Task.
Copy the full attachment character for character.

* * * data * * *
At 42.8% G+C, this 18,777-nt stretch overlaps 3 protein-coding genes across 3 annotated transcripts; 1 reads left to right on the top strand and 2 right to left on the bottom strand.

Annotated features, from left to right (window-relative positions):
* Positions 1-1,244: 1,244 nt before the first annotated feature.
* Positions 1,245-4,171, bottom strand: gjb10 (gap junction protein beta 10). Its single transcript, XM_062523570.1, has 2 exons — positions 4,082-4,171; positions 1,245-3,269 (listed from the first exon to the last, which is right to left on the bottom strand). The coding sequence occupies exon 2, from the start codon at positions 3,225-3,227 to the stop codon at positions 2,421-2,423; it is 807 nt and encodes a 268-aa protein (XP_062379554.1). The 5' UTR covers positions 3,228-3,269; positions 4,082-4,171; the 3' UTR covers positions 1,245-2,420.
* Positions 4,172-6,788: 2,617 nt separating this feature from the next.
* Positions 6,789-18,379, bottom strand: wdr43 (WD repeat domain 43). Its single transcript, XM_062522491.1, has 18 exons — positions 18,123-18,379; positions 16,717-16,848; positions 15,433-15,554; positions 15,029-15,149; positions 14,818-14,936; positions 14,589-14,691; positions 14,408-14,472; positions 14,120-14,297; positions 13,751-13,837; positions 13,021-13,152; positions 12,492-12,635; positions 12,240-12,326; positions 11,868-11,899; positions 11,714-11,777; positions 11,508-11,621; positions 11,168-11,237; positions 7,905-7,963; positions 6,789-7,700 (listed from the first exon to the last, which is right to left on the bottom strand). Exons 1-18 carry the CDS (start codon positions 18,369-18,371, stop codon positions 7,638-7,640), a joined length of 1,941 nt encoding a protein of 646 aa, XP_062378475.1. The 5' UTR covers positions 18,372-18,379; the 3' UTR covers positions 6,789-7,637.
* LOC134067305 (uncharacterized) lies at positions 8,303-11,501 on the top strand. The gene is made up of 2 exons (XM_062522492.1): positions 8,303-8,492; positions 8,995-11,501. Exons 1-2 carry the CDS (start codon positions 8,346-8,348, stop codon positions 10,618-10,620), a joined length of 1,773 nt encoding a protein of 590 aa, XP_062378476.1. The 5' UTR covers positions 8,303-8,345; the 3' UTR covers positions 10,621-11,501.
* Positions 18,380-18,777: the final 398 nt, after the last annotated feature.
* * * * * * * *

At 42.8% G+C, this 18,777-nt stretch overlaps 3 protein-coding genes across 3 annotated transcripts; 1 reads left to right on the top strand and 2 right to left on the bottom strand.

Annotated features, from left to right (window-relative positions):
* Positions 1-1,244: 1,244 nt before the first annotated feature.
* Positions 1,245-4,171, bottom strand: gjb10 (gap junction protein beta 10). Its single transcript, XM_062523570.1, has 2 exons — positions 4,082-4,171; positions 1,245-3,269 (listed from the first exon to the last, which is right to left on the bottom strand). The coding sequence occupies exon 2, from the start codon at positions 3,225-3,227 to the stop codon at positions 2,421-2,423; it is 807 nt and encodes a 268-aa protein (XP_062379554.1). The 5' UTR covers positions 3,228-3,269; positions 4,082-4,171; the 3' UTR covers positions 1,245-2,420.
* Positions 4,172-6,788: 2,617 nt separating this feature from the next.
* Positions 6,789-18,379, bottom strand: wdr43 (WD repeat domain 43). Its single transcript, XM_062522491.1, has 18 exons — positions 18,123-18,379; positions 16,717-16,848; positions 15,433-15,554; positions 15,029-15,149; positions 14,818-14,936; positions 14,589-14,691; positions 14,408-14,472; positions 14,120-14,297; positions 13,751-13,837; positions 13,021-13,152; positions 12,492-12,635; positions 12,240-12,326; positions 11,868-11,899; positions 11,714-11,777; positions 11,508-11,621; positions 11,168-11,237; positions 7,905-7,963; positions 6,789-7,700 (listed from the first exon to the last, which is right to left on the bottom strand). Exons 1-18 carry the CDS (start codon positions 18,369-18,371, stop codon positions 7,638-7,640), a joined length of 1,941 nt encoding a protein of 646 aa, XP_062378475.1. The 5' UTR covers positions 18,372-18,379; the 3' UTR covers positions 6,789-7,637.
* LOC134067305 (uncharacterized) lies at positions 8,303-11,501 on the top strand. The gene is made up of 2 exons (XM_062522492.1): positions 8,303-8,492; positions 8,995-11,501. Exons 1-2 carry the CDS (start codon positions 8,346-8,348, stop codon positions 10,618-10,620), a joined length of 1,773 nt encoding a protein of 590 aa, XP_062378476.1. The 5' UTR covers positions 8,303-8,345; the 3' UTR covers positions 10,621-11,501.
* Positions 18,380-18,777: the final 398 nt, after the last annotated feature.